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Care for a Chinese Fan Palm

By Sarah Terry ; Updated September 21, 2017

The Chinese fan palm (Livistona chinensis) is an upright palm tree that’s native to southern Japan and Taiwan. Usually grown indoors as a houseplant, the Chinese fan has an open growth habit and can reach more than 12 feet in height and width. Due to the Chinese fan palm’s large mature size, the tree is often container-grown and kept in larger rooms. You can also grow a Chinese fan palm tree outdoors if you live in a tropical climate (USDA hardiness zones 9 through 11), where winter temperatures rarely dip below 25 to 30 degrees F.

Water your Chinese fan palm two or three times per week, watering the soil completely and evenly until the water drains freely from the bottom of the container. Remove any excess water from the drainage dish if the palm doesn’t absorb it within two to three hours.

Keep your Chinese fan palm in bright but indirect sunlight. Keep the palm away from direct sunlight and in partial shade when it’s young.

Feed your Chinese fan palm once a month while it’s actively growing with a water-soluble houseplant fertilizer made for palms. When the palm plant becomes semi-dormant and inactive during the winter months, feed it only once every two months. If you’re growing the Chinese fan palm outdoors, feed it with an outdoor palm tree fertilizer according to the directions on the label.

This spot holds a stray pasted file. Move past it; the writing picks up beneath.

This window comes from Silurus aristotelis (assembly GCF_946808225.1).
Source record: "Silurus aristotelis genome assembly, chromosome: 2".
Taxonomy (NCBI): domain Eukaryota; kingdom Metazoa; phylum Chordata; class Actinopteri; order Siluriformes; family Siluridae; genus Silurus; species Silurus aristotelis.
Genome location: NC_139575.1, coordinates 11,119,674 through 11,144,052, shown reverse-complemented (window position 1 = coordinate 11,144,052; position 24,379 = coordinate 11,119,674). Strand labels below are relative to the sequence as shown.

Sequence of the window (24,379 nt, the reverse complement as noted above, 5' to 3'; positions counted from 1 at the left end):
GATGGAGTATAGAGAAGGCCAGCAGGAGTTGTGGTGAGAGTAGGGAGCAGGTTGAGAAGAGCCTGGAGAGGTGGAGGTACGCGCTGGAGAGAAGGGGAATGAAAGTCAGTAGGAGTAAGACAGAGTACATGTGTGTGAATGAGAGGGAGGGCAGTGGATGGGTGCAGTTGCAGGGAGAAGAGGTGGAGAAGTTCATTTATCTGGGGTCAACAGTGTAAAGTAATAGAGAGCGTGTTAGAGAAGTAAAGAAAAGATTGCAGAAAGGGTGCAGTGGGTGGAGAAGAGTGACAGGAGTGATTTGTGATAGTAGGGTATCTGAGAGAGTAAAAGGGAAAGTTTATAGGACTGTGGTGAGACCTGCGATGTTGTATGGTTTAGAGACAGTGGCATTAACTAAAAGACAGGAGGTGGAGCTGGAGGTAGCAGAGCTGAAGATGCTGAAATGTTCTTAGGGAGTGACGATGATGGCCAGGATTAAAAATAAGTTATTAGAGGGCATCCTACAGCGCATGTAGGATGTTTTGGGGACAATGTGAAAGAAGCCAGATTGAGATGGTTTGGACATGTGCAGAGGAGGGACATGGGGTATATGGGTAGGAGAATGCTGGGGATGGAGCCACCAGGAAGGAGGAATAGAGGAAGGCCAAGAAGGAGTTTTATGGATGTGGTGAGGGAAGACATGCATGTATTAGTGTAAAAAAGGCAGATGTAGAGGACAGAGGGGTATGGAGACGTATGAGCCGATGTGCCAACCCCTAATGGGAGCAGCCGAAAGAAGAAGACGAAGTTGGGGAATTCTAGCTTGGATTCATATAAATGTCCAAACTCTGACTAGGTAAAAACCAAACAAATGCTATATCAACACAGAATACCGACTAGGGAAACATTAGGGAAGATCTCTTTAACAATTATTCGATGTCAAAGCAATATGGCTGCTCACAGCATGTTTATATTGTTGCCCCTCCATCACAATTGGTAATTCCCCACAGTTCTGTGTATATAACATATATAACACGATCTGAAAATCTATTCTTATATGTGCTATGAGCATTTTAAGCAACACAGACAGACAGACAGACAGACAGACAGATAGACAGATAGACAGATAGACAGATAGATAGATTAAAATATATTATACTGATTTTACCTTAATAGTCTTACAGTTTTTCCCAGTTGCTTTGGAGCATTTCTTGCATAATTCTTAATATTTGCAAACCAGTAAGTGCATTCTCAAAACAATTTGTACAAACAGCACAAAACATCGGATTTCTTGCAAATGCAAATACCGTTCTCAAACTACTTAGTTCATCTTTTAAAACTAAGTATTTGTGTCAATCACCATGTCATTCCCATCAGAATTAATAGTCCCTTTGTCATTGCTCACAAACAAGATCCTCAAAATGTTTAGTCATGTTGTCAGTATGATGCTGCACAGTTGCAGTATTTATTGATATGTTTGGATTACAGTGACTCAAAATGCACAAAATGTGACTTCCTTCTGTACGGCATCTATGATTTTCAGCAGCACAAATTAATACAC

Mist your Chinese fan palm daily with a water spray bottle to keep the humidity levels high. You’ll know when the air around the palm tree is too dry when the leaf tips begin to turn brown.

Treat spider mites infesting your Chinese fan palm tree by misting the leaves with a mixture of liquid dish soap and water. You can use a ratio of about 1 gallon of water to 2 tbsp. of dish soap.

 

Things You Will Need

  • Watering can
  • Water-soluble palm tree fertilizer
  • Water spray bottle
  • Liquid dish soap
  • Oxytetracycline (optional)

Tip

  • Allow the top 1 inch of soil to dry out between waterings for larger, older Chinese fan palms. For younger palms, keep the soil moist at all times but not soggy, because waterlogged soil can cause root rot.

Warning

  • Watch out for lethal yellowing disease in your outdoor-grown Chinese fan palm tree. Lethal yellowing is a disease that causes the palm fronds to turn yellow and droop, beginning with the lower fronds and spreading upward. Treat lethal yellowing by injecting your Chinese fan palm with oxytetracycline four times each year.

About the Author

 

Sarah Terry brings over 10 years of experience writing novels, business-to-business newsletters and a plethora of how-to articles. Terry has written articles and publications for a wide range of markets and subject matters, including Medicine & Health, Eli Financial, Dartnell Publications and Eli Journals.